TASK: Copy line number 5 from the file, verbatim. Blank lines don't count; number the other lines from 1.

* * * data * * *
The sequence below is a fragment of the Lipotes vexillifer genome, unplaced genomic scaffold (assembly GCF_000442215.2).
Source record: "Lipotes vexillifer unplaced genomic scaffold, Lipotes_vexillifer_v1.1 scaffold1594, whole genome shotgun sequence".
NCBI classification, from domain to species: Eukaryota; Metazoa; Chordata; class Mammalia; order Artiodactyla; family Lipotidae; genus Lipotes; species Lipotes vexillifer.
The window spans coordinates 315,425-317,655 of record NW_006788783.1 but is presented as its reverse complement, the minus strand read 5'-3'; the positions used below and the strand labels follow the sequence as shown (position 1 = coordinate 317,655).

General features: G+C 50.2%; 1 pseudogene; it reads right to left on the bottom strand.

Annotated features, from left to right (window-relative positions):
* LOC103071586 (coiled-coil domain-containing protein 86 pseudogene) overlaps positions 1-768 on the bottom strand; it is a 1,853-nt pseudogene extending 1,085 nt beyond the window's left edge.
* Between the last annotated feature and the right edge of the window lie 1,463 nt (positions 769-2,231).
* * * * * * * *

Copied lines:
General features: G+C 50.2%; 1 pseudogene; it reads right to left on the bottom strand.